*Twitter raises $100m

There's no immediate cash crunch, but the messaging Web site (that's how the WSJ describes it) is clearly looking to play catch-up with Facebook - and in the process to make the company more attractive to potential advertisers. On that point, Twitter, Facebook and all the other social networking sites face the same challenge. (It's a point addressed in my piece on MySpace that appears in the October issue of Los Angeles magazine.) The new Twitter investors include Insight Venture Partners, a NY venture capital firm, T. Rowe Price, and the current Twitter backers Spark Capital and Institutional Venture Partners.

Perhaps more noteworthy than the additional $100 million is the company's revised valuation of $1 billion. From the WSJ's Deal Journal:

A person familiar with the deal said investors are applying a similar value to Twitter as that applied to Facebook, which at one point was valued at $15 billion. By some estimates, Twitter is expected to have 25 million users by the end of 2009. Facebook has 300 million users.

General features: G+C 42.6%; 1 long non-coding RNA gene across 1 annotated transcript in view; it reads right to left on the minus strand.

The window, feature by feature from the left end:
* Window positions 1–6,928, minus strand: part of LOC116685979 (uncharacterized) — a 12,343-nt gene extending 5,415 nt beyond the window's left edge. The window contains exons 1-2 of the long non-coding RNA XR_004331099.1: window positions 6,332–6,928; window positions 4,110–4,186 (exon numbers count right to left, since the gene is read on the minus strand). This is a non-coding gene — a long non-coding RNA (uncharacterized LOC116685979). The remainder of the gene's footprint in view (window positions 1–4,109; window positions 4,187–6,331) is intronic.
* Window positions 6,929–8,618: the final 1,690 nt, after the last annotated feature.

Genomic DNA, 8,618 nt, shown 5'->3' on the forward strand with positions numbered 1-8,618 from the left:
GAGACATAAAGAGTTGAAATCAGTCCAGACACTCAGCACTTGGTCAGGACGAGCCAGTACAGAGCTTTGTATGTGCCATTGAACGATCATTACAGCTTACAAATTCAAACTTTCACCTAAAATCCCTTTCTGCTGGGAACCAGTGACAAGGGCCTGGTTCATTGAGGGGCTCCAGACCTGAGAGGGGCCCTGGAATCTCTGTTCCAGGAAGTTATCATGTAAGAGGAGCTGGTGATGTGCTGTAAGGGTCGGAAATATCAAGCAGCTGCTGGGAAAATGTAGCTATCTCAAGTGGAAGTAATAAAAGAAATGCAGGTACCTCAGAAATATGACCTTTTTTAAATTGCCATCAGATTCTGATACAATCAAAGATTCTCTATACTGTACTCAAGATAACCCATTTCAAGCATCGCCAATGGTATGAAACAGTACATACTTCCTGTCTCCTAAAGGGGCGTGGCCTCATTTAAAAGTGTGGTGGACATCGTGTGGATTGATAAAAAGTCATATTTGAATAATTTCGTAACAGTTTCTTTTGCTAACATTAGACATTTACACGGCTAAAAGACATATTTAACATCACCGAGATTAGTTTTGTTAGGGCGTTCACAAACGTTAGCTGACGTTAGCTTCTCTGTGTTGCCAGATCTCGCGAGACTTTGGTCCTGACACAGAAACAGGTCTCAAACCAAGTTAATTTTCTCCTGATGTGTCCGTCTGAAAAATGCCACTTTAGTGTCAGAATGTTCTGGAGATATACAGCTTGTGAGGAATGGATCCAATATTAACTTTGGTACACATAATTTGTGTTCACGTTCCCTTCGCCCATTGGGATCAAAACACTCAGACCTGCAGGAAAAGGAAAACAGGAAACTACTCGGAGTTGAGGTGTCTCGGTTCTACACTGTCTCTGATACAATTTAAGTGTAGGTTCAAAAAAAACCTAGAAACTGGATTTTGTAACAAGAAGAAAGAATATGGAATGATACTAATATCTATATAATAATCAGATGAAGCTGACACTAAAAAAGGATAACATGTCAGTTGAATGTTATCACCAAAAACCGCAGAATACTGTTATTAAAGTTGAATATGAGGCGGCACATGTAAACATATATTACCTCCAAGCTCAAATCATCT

*My LA magazine column isn't available online, but Here's a relevant snippet from LA magazine piece:

So far, users of social networking sites aren't tuned into ads, which is why the click-through rate has been so low. "Television advertising is mass to mass," says Chris Anderson, editor-in-chief of Wired magazine. "Coke ad against American Idol. OK, but what do you put against a cat video? What do you put next to your favorite soldering video?" In talking to a bunch of experts in the social media world--smart, ambitious entrepreneurs who deal with these kinds of questions all the time--I kept hearing the same three letters: TBD. I'm not a big fan of To Be Determined strategies; it's an unsettling throwback to the tech boom of the late 1990s, when other smart, ambitious entrepreneurs insisted that it was all right not to have a business model and to lose gobs of money because in due course profits would keep pace with concepts.

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Mark Lacter
Mark Lacter created the LA Biz Observed blog in 2006. He posted until the day before his death on Nov. 13, 2013.
Mark Lacter, business writer and editor was 59
The multi-talented Mark Lacter
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